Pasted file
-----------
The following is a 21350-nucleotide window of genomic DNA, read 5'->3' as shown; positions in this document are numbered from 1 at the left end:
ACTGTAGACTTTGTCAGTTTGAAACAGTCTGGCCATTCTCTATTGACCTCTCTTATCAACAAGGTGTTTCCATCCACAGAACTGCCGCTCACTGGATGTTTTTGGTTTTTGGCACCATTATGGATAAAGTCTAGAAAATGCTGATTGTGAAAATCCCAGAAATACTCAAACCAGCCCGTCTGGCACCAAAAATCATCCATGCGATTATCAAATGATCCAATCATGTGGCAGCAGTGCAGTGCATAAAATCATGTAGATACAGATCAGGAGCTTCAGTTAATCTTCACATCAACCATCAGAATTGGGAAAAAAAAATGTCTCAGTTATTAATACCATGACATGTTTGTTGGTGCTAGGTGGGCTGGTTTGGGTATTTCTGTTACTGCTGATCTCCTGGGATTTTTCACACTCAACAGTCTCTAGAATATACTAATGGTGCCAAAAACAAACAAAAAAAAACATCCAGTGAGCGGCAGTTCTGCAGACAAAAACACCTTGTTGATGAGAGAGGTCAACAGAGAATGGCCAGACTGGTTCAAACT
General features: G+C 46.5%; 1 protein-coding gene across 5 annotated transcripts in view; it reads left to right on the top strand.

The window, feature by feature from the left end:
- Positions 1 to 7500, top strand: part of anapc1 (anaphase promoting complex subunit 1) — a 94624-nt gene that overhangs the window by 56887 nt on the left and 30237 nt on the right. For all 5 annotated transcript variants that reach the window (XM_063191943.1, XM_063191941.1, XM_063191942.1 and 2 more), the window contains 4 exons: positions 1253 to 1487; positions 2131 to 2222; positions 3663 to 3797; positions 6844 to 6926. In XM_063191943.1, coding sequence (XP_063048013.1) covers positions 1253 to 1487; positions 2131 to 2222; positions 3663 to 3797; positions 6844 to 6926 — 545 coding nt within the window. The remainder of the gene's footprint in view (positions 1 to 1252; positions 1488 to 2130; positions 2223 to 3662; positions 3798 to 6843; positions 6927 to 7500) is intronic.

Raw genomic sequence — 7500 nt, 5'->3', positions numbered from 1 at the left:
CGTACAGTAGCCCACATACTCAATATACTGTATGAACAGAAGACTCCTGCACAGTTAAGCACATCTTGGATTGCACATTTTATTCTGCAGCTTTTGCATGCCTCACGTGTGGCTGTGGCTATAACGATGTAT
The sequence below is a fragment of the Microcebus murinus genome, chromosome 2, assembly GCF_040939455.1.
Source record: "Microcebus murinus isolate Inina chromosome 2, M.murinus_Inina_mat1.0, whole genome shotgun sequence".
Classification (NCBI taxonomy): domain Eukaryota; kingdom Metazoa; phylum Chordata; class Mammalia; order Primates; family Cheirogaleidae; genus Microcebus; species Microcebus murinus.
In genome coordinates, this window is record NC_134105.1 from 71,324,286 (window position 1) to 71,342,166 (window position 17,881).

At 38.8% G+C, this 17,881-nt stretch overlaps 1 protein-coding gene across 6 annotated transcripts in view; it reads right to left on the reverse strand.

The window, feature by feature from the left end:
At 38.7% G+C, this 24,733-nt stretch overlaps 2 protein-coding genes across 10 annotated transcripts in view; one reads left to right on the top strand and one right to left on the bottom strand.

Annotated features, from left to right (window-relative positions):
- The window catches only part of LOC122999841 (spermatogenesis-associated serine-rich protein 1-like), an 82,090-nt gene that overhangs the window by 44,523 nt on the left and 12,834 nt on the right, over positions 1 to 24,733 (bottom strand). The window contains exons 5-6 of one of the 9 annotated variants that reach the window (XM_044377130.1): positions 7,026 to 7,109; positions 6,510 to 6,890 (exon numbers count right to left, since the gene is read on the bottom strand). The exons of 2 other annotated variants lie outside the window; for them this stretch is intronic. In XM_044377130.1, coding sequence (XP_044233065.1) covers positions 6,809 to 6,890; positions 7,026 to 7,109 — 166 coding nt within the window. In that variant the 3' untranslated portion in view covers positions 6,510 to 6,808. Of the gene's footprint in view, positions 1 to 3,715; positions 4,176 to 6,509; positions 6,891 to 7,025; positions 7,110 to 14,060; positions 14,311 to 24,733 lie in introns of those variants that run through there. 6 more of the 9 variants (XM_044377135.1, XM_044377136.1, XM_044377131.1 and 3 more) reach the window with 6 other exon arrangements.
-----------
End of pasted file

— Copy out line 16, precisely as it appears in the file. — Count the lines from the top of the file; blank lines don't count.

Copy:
- The window catches only part of LOC122999841 (spermatogenesis-associated serine-rich protein 1-like), an 82,090-nt gene that overhangs the window by 44,523 nt on the left and 12,834 nt on the right, over positions 1 to 24,733 (bottom strand). The window contains exons 5-6 of one of the 9 annotated variants that reach the window (XM_044377130.1): positions 7,026 to 7,109; positions 6,510 to 6,890 (exon numbers count right to left, since the gene is read on the bottom strand). The exons of 2 other annotated variants lie outside the window; for them this stretch is intronic. In XM_044377130.1, coding sequence (XP_044233065.1) covers positions 6,809 to 6,890; positions 7,026 to 7,109 — 166 coding nt within the window. In that variant the 3' untranslated portion in view covers positions 6,510 to 6,808. Of the gene's footprint in view, positions 1 to 3,715; positions 4,176 to 6,509; positions 6,891 to 7,025; positions 7,110 to 14,060; positions 14,311 to 24,733 lie in introns of those variants that run through there. 6 more of the 9 variants (XM_044377135.1, XM_044377136.1, XM_044377131.1 and 3 more) reach the window with 6 other exon arrangements.